Europe has been trying to land on Mars since 2003, but none of the attempts have gone exactly according to plan. A couple of months ago, the ExoMars Schiaparelli landing demonstrator crashed onto the planet’s surface, losing contact with its mothership. However, the mission was partially successful, providing information that will enable Europe and Russia to land its ExoMars rover on the Red Planet in 2021.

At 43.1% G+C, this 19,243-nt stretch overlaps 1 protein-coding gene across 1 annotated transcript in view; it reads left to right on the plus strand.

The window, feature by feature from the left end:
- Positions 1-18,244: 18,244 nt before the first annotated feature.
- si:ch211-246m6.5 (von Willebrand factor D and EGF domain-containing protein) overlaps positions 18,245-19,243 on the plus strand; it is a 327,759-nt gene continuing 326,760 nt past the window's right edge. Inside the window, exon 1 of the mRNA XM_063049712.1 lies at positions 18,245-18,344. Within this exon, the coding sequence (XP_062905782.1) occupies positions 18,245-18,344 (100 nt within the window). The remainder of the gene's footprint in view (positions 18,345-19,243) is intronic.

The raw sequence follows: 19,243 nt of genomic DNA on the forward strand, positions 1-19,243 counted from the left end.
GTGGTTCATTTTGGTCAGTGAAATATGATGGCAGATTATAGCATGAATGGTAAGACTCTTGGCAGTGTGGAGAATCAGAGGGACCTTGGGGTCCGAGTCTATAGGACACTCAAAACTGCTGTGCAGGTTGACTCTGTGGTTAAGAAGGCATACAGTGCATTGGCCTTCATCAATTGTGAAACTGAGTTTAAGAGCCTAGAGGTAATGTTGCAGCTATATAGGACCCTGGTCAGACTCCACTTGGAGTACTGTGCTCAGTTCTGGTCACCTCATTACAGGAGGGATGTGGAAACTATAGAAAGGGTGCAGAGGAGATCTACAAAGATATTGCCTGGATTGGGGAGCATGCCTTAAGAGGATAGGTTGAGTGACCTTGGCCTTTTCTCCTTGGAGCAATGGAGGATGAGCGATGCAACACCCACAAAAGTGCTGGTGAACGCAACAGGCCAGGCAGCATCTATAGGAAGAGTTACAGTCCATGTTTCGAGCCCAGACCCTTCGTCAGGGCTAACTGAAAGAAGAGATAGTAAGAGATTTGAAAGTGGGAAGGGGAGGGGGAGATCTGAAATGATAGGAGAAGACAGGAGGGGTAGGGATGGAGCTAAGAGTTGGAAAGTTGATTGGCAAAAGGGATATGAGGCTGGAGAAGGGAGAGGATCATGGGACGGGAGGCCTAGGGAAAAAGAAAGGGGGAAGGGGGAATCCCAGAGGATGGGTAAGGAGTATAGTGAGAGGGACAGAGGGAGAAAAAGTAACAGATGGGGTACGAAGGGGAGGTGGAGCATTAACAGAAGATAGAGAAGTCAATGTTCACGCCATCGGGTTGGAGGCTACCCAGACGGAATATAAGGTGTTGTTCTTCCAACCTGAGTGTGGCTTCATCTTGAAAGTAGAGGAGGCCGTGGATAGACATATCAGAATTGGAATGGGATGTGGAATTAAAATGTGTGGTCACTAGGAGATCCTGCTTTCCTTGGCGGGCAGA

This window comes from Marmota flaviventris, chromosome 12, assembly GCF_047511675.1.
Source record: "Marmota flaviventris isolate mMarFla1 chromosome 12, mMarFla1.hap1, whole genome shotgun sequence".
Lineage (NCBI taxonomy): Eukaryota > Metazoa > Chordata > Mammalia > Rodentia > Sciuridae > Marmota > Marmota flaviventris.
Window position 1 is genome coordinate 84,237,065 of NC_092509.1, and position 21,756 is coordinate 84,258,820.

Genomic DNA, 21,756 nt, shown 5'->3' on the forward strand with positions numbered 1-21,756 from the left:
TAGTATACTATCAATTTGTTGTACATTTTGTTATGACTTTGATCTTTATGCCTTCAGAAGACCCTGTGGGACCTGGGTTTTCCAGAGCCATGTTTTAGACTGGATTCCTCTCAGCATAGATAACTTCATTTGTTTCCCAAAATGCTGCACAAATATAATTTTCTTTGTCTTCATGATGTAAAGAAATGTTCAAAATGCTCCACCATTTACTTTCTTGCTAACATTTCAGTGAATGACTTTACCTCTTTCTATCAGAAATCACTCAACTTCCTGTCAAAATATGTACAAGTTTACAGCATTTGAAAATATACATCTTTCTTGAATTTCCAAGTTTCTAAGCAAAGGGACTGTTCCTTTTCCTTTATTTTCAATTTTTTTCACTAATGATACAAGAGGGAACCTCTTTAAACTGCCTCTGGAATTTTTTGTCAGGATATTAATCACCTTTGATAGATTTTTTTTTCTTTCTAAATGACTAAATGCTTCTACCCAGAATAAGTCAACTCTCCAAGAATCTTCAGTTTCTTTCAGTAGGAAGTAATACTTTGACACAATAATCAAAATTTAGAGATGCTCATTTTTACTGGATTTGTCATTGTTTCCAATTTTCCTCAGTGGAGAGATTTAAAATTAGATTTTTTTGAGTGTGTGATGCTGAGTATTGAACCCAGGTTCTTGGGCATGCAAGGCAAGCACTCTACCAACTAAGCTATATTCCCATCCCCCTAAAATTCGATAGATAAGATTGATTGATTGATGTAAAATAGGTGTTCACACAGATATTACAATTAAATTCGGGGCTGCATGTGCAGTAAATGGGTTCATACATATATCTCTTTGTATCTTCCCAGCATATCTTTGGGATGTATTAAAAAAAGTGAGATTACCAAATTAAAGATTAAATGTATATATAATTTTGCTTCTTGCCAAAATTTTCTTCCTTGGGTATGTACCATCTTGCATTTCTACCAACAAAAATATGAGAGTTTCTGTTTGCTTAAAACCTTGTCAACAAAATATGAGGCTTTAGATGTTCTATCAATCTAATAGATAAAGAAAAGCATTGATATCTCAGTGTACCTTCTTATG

Now European research ministers have finally agreed to give the mission the outstanding €400m it needs to go ahead. A lot is at stake as the rover is poised to uniquely drill under the harsh Martian surface to search for signs of past, or even present, life. With the best of human endeavour, we must learn, try again and not give up. As leader of the international Panoramic Camera team on the rover, which will among other things provide surface geological and atmospheric context for the mission, I am one of many scientists working very hard to make it work. PanCam is one of nine state-of-the-art instruments which will help us analyse subsurface samples. [More at link]